Up to 80% of people with MS experience fatigue, and half of those affected by fatigue report challenges when performing work, exercise, and activities of daily living. This not only impacts the individual, but also family and friends of the person with MS.
For many decades, researchers have studied mechanisms underlying fatigue from a neural perspective and a muscular perspective in people who are healthy. However, there is a lack of translation of this work into the MS population. This project will use cutting-edge neurophysiology methods to assess fatigue-related factors in people with MS. Associate Professor Justin Kavanagh and his team will examine how the brain and spinal cord is compromised during fatigue-inducing exercise.
The team will then delve further into muscle physiology and study underlying muscle metabolic consequences of MS, and how this may impact on fatigue characteristics in this population.
This project will not only provide a clear understanding of factors that impair physical activity in people with MS, but the data will also enable a better understanding of what features of fatigue people with MS report to clinicians.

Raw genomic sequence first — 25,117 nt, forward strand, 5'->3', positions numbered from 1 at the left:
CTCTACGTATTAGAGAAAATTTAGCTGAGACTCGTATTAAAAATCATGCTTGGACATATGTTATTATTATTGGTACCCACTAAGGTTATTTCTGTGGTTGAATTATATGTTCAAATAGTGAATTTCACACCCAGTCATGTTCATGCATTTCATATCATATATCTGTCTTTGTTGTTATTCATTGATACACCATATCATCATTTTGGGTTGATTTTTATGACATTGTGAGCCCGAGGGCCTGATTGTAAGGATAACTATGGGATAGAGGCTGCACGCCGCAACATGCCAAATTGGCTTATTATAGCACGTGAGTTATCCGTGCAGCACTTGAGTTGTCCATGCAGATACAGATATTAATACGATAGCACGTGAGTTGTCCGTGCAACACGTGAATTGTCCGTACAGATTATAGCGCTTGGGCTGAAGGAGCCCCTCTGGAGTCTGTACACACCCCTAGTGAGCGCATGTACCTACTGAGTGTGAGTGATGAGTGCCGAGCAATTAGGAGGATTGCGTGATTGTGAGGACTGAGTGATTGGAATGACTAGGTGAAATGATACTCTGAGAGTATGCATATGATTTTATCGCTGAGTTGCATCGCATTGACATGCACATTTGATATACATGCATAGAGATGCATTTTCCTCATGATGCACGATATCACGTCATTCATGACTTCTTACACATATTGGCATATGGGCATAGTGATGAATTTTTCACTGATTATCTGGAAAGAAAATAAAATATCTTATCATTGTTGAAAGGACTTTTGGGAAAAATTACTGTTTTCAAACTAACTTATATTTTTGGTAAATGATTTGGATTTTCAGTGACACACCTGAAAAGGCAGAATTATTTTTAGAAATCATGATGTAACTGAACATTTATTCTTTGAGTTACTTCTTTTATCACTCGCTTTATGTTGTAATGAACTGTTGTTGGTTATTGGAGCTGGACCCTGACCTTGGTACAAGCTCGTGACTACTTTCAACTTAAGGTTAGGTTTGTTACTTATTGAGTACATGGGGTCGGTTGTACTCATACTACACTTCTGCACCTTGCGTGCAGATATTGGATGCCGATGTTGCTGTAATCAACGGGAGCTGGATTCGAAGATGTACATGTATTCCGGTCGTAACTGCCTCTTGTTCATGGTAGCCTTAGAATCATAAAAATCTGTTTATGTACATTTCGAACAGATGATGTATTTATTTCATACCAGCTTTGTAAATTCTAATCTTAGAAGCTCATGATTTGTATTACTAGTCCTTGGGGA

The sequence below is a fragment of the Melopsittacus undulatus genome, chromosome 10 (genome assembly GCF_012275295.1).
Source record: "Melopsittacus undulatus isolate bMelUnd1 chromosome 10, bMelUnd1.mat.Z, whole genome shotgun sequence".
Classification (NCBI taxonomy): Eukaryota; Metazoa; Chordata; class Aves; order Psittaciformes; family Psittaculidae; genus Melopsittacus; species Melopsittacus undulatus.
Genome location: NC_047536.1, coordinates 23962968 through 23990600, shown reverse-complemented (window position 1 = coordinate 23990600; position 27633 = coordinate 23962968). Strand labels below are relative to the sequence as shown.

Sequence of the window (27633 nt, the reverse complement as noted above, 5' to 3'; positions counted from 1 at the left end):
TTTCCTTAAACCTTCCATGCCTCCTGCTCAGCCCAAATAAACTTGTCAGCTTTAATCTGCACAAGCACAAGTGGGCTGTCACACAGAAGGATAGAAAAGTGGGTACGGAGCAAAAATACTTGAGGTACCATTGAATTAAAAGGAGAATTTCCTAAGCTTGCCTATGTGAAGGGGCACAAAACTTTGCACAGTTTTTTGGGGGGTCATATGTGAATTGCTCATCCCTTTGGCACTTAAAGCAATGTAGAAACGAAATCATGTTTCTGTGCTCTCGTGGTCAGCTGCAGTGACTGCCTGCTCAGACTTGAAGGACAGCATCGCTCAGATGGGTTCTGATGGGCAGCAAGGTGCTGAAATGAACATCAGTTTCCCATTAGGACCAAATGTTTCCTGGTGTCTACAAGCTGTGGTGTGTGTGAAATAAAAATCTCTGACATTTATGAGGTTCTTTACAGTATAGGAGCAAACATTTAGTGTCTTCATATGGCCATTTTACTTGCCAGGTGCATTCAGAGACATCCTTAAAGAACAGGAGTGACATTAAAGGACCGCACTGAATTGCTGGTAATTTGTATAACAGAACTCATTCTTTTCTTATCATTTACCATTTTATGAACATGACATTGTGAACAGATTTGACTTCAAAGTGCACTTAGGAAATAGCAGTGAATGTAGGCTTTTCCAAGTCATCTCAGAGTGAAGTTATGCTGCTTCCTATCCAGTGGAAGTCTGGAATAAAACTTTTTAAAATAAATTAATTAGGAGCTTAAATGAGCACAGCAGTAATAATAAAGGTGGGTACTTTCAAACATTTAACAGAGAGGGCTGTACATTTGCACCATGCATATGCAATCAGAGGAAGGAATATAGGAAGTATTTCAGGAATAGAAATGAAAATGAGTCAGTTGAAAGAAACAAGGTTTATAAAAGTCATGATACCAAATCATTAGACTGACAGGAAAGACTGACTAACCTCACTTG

In clinical settings, it is common to characterise MS fatigue using detailed (self-reported) fatigue scales. This project will provide great insight into the relationship between self-reports of fatigue and quantifiable dysfunction in the motor system.
Updated: 22 February, 2023
Laboratory research that investigates scientific theories behind the possible causes, disease progression, ways to diagnose and better treat MS.
Research that builds on fundamental scientific research to develop new therapies, medical procedures or diagnostics and advances it closer to the clinic.
Clinical research is the culmination of fundamental and translational research turning those research discoveries into treatments and interventions for people with MS.